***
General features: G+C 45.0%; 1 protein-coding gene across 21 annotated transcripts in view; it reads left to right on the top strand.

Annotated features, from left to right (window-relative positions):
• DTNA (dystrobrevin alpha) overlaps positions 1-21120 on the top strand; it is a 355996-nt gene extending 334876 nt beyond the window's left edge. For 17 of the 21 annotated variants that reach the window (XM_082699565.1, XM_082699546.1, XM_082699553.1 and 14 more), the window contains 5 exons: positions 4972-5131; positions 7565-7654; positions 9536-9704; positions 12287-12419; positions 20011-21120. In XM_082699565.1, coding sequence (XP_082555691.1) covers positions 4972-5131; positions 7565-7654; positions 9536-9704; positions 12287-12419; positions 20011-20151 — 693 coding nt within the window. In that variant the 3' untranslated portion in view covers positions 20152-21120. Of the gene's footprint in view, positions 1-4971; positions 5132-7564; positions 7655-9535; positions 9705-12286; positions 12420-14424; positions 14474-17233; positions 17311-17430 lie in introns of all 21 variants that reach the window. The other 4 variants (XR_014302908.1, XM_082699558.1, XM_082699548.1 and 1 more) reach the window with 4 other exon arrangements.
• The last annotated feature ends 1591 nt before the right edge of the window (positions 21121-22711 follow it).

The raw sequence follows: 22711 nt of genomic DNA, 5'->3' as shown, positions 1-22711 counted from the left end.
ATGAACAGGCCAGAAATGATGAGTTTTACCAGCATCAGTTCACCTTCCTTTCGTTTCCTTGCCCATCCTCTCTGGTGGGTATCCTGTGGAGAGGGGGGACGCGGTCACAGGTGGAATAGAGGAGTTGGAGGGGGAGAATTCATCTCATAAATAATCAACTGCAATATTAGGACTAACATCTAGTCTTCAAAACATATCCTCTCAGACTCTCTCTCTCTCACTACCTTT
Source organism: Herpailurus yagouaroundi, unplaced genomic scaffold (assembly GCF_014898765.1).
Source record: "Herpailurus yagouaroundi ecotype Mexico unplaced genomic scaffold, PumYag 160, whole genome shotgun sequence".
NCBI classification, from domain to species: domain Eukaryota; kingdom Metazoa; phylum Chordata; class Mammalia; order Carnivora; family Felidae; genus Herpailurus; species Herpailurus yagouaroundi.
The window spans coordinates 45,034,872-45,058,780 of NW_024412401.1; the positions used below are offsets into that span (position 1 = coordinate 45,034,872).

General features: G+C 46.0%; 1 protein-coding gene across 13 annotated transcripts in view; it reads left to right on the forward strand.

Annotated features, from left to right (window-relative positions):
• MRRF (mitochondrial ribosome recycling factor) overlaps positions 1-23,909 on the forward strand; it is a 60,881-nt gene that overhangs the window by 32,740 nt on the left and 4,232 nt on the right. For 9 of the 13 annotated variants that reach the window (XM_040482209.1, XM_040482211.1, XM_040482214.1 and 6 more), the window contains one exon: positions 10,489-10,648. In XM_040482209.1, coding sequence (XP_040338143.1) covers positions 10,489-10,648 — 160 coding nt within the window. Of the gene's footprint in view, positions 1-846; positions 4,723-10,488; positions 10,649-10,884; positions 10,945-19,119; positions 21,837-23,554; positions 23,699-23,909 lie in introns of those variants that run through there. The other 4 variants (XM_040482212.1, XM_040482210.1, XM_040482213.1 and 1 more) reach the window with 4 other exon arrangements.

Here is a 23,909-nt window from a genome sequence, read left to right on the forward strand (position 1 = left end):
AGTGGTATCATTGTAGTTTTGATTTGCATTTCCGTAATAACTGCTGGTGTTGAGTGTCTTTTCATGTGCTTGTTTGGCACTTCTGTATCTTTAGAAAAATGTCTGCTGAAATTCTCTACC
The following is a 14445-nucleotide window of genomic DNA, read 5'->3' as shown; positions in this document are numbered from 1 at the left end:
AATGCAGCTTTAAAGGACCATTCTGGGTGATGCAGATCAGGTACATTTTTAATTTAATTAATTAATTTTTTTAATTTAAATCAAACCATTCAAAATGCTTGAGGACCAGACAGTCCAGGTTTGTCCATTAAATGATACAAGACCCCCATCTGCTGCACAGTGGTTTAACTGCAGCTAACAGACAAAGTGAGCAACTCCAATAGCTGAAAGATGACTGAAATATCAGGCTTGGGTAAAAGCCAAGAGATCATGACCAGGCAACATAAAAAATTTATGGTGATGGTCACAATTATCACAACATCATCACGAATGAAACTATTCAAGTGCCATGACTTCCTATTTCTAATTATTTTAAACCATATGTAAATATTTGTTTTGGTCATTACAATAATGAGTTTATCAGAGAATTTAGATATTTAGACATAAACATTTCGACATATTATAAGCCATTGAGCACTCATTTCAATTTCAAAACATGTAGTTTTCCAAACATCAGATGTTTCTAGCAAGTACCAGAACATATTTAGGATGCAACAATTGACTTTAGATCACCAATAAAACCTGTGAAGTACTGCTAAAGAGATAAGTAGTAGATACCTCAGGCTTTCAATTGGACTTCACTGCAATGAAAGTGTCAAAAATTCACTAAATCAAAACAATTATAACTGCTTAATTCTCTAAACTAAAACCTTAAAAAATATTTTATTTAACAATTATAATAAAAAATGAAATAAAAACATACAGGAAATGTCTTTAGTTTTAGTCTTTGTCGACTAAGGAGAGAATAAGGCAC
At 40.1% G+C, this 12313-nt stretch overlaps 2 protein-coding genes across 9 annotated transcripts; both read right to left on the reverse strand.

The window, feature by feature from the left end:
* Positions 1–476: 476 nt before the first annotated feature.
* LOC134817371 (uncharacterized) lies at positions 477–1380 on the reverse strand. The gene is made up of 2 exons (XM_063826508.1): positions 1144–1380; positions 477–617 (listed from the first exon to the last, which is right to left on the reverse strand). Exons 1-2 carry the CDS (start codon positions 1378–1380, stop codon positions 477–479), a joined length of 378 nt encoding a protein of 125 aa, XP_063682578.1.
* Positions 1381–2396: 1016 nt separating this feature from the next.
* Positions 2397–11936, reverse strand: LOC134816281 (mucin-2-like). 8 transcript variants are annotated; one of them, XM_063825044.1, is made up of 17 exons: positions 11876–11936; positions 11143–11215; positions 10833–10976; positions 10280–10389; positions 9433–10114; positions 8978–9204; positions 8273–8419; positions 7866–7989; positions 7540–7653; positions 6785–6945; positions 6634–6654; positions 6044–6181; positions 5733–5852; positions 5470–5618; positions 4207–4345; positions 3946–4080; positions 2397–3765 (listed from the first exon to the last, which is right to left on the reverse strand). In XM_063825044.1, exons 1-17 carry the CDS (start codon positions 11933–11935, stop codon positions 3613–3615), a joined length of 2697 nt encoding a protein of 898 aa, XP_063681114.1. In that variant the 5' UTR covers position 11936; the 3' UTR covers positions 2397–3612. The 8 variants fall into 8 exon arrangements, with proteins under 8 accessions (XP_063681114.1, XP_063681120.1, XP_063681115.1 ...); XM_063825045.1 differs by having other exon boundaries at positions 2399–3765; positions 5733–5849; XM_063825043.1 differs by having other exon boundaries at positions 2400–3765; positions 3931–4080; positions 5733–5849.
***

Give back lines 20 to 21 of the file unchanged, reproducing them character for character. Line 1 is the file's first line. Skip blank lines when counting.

* Positions 1–476: 476 nt before the first annotated feature.
* LOC134817371 (uncharacterized) lies at positions 477–1380 on the reverse strand. The gene is made up of 2 exons (XM_063826508.1): positions 1144–1380; positions 477–617 (listed from the first exon to the last, which is right to left on the reverse strand). Exons 1-2 carry the CDS (start codon positions 1378–1380, stop codon positions 477–479), a joined length of 378 nt encoding a protein of 125 aa, XP_063682578.1.